The world comes to Big Lake
Thu, 12/05/2013 - 11:00pm admin
Most of the students in the Big Lake School District were born in or around the area but recently there are more and more students from other places attending school in Big Lake.
Teachers and principals recognize their students are coming from more diverse backgrounds. At Liberty Elementary School, they recently celebrated Multic Cultural Night.
Those attending found a number of activities set up in the hallway, including a hand art project supervised by Mrs. Hagberg, a world map, marked with stickers showing the different places all the visitors had been too, organized by Mrs. Jelen, and an origami art project demonstrated by Mrs. Nygaard.
In the cafeteria, the Duniya Drum and Dance group, sponsored by the Big Lake PTO, gave a performance of Guinea, West Africa dancing. Scottish dancers Andrew and Chandi McCracken taught all comers the ins and outs of Scottish dancing, and the Mixed Blood Theater group performed a play about the history of Mexican people in Minnesota.
The gymnasium was set up with table displays all around the room. Mrs. Crocker’s high school Spanish students taught mini Spanish classes and the third graders entertained the crowd by singing the World-Wide Hello Song.
The Spanish language students’ table included a Dia de los Muertos showcase and face painting, which drew quite a crowd to learn about the traditional Mexican Day of the Dead memorial activities and to make some arts and crafts, including pinatas.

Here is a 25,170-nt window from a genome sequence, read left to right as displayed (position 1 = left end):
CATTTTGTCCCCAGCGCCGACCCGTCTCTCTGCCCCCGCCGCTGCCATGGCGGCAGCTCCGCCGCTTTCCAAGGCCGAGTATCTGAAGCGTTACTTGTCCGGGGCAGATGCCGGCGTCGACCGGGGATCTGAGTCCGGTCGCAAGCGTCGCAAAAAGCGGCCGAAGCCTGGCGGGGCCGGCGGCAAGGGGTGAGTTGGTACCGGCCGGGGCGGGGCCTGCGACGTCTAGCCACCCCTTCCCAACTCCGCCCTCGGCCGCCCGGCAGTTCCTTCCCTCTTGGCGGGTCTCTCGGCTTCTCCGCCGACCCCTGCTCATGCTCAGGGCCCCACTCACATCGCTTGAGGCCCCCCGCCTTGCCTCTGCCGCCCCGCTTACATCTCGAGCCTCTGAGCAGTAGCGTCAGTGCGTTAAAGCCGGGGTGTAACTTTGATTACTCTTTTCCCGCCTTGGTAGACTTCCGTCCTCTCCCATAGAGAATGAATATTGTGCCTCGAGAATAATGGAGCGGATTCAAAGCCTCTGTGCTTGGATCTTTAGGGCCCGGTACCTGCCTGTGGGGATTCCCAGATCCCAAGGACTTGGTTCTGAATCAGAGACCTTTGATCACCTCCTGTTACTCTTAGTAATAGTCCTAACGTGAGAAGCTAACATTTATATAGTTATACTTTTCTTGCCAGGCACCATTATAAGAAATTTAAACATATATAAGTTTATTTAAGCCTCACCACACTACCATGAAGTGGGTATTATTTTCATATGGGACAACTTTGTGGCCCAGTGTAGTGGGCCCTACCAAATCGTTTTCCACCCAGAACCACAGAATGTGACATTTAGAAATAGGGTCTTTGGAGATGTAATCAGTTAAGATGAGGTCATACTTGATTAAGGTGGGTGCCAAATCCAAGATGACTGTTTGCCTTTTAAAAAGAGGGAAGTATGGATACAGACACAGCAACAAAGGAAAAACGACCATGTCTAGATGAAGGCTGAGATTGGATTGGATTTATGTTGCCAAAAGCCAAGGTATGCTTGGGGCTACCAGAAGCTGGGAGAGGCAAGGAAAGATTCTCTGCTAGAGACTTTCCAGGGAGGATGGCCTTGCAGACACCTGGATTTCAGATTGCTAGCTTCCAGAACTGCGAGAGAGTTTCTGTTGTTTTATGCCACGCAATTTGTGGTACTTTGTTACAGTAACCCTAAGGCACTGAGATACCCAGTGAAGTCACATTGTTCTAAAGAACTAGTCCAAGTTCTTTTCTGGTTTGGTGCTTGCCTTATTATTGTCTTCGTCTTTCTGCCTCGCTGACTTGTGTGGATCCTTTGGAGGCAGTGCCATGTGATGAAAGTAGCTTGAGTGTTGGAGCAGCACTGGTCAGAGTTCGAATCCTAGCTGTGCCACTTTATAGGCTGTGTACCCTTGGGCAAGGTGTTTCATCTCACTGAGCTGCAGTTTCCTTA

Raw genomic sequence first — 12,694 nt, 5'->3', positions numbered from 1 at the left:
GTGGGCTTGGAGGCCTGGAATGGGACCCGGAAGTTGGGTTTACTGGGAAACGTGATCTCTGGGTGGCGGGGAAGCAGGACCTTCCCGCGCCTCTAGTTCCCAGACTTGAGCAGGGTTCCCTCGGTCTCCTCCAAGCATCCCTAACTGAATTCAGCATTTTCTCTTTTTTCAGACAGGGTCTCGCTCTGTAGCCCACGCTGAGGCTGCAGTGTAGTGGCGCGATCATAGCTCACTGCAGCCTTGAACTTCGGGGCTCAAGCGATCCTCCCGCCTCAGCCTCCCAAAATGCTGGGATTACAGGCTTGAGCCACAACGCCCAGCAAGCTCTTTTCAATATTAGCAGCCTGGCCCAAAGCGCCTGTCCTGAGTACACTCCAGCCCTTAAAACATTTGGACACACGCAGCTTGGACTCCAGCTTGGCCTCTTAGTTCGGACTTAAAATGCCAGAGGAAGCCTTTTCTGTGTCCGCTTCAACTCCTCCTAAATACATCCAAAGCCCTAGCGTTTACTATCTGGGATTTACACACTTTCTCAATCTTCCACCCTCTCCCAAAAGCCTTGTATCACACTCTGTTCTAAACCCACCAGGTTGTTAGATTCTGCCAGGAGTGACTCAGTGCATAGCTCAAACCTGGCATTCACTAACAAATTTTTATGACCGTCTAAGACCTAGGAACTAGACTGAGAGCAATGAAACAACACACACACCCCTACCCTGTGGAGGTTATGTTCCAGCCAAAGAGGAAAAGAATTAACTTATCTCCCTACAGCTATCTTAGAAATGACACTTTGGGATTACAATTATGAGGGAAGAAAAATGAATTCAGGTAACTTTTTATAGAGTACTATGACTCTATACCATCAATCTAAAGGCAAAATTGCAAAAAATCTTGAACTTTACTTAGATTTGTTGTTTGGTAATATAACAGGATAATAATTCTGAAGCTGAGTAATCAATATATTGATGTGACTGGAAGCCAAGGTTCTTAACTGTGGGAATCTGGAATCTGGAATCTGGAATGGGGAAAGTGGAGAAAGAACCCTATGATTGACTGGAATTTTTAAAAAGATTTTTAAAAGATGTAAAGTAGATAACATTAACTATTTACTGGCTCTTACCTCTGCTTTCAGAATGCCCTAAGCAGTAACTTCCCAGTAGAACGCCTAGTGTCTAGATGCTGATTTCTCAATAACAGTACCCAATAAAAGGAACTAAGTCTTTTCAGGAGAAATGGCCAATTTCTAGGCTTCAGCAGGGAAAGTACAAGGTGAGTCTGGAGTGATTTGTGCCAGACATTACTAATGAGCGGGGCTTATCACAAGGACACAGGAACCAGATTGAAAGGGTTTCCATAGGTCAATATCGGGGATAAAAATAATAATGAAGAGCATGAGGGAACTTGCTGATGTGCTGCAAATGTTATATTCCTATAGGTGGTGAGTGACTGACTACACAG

Another very popular table was from the Number One China restaurant, where free tasty appetizers were available.
Enya Mably modelled a Japanese kimono at a booth hung with paper lanterns. Mrs. Mably and Mrs. Miller’s students decorated the area with home made paper lanterns.
Three young ladies, Quan Le from South Vietnam, Danayit Almauenu and Lydia Amnaric from Ethiopia have been in America for three years or less.
Mrs. Mitberg spent two years in Russia teaching English. Born in France, Alice Story has spent the last 15 years in the United States, teaching French. She started with three years in the Milaca school district, teaching students from other countries how to speak our language.
Art teacher Claudia Forsberg was born and raised in Madagascar, where she developed an interest in the islands colorful insects, which are often featured in her work.
There was also a display table from the Sherburne County History Center which showed where most of the people who settled in this area came from. Many came from Scandinavia and northern Europe.
The Big Lake Public Library also had a table full of books about other countries and other cultures.
“We all learn from each other,” said Assistant Principal Teresa Smock Potter, who is a born Big Laker. “This is very exciting.”
According to the Dept. of Education's website, Big Lake School District is comprised of 0.8% Native American, 1.4% Asian, 2.8% African American, 4% Hispanic/Latino, 90% White/Caucasian.